Software is always needed. It is crucial to our modern economy and the way we do things; the way that consumers expect to engage with various businesses and how organizations operate. The necessity for software developers is high. And during the pandemic, we did see an increase in the demand for developers, but not enough developers to fulfill the demand. 

The digital world is here to stay. This is a field that we’ve seen tremendous growth over the last decade, and we’re not going to see any shortage of that over the next little while. 

What is the standout feature of this program? 

We keep lessons close to the applied nature of full-stack development, letting students experience how to solve problems. Students work through real-life examples to understand the actual development, the testing, and the final release of their work, similar to how we do it in the industry. Students get hands-on experience of the life of a developer through projects and assignments. 

Throughout this program, students work on a web development project that threads through each course. Why take that approach?

Oftentimes, students in a program will ask themselves: “I’m learning this concept, but why am I learning it? How is it going to help me in the real world?” 

We want students to understand and empathize with why certain technologies are useful and where they fit in. So we begin the threaded project as early as ideation. We present a series of topics or business problems that students might be familiar with. They pick one of them and ideate solutions and work through the concepts of functionality. In each course throughout the program, students will learn new functionalities to apply to their projects.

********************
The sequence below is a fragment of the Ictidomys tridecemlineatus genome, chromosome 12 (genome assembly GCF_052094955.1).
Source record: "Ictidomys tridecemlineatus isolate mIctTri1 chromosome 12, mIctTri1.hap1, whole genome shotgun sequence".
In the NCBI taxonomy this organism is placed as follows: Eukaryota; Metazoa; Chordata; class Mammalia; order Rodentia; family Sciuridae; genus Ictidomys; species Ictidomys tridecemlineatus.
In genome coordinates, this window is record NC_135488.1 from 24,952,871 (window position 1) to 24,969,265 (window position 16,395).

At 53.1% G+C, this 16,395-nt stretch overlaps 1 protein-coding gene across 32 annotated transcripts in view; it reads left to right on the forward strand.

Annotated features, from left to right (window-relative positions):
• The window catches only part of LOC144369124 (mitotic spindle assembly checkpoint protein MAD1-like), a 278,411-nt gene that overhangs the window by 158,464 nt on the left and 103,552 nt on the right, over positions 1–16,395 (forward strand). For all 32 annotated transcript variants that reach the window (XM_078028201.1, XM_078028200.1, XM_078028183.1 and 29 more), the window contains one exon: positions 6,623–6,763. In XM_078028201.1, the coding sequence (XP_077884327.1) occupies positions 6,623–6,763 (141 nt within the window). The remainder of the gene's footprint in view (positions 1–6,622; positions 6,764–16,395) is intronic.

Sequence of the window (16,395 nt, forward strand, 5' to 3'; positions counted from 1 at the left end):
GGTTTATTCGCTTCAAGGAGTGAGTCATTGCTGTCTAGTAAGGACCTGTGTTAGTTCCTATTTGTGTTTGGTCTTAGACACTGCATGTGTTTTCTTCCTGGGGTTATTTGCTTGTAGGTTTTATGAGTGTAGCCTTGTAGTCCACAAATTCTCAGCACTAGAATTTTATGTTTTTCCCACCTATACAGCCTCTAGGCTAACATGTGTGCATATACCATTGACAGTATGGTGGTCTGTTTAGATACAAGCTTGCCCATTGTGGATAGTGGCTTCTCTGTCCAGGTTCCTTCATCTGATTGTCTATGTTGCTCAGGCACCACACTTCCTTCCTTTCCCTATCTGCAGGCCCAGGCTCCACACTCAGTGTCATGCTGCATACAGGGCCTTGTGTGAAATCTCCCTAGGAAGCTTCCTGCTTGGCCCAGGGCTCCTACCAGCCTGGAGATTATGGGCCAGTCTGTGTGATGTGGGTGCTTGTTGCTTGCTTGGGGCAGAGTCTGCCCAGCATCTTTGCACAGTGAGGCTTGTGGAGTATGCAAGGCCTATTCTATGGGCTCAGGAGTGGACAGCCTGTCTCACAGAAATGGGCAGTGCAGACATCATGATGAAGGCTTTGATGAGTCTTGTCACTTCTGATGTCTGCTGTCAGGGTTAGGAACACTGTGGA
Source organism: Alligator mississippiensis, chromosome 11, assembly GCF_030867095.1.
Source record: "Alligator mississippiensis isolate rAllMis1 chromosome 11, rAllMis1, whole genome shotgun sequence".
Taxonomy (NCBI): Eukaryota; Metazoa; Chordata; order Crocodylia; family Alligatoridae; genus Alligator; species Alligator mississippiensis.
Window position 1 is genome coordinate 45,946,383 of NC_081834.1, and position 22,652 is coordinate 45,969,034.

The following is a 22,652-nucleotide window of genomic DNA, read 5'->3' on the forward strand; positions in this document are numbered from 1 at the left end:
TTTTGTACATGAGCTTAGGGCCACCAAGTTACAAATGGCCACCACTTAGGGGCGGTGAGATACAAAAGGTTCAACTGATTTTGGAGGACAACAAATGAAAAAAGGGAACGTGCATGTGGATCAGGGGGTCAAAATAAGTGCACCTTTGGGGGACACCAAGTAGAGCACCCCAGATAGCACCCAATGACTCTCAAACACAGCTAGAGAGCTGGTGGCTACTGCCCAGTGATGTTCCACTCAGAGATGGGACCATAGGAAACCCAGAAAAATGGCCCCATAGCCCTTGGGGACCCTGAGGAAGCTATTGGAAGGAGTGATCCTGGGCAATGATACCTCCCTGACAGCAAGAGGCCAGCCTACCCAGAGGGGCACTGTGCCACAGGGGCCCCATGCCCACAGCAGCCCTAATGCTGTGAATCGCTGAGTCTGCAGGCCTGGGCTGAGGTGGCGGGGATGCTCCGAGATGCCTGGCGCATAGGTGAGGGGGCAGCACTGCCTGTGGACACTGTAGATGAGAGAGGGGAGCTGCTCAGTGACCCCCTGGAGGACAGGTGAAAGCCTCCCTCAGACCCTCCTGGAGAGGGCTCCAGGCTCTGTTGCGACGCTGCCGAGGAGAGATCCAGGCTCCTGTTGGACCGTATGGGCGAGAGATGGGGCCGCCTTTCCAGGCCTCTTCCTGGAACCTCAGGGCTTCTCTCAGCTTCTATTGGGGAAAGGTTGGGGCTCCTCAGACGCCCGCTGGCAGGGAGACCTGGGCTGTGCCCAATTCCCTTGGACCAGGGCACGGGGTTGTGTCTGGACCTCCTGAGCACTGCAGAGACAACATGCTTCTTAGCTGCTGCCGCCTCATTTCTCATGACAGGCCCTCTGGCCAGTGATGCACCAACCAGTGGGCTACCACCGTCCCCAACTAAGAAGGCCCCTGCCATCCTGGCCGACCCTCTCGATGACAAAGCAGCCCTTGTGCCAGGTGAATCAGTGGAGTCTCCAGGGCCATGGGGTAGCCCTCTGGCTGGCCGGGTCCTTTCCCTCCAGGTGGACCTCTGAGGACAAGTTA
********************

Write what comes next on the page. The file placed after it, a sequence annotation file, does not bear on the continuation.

They work through the designs of the web application, add logic into it, layers of security, and finally upload it to the public cloud where anyone can go and interact and use these services that students have built throughout the program.

In many ways, students go through an entrepreneurial journey to understand what it takes to build a product and bring it to the market today. 

Could you give some examples of these student projects?

We have folks working on, for example, a Q&A board for new immigrants, a journaling platform, ways to plan your taxes, and a way to share videos for a specific sport. We have a wide array of different topics available, and students need to work through the thought process of: “Okay, I have this idea, but how would it work? How would users interact with it? How do I store my data? What does it even look and feel like?”

What kind of background do students need before they start the program?

I think the only requirement for this program is having some degree of familiarity and comfort with using a computer. The program is designed for anyone that wants to learn how to do full-stack development and build engaging experiences that solve real-world problems in an ever-increasing digital world.

Do you have an idea for a web feature that you can’t get out of your head? Gain the skill set to bring it to life and launch your career in this exciting field with the Certificate in Full-Stack Web Development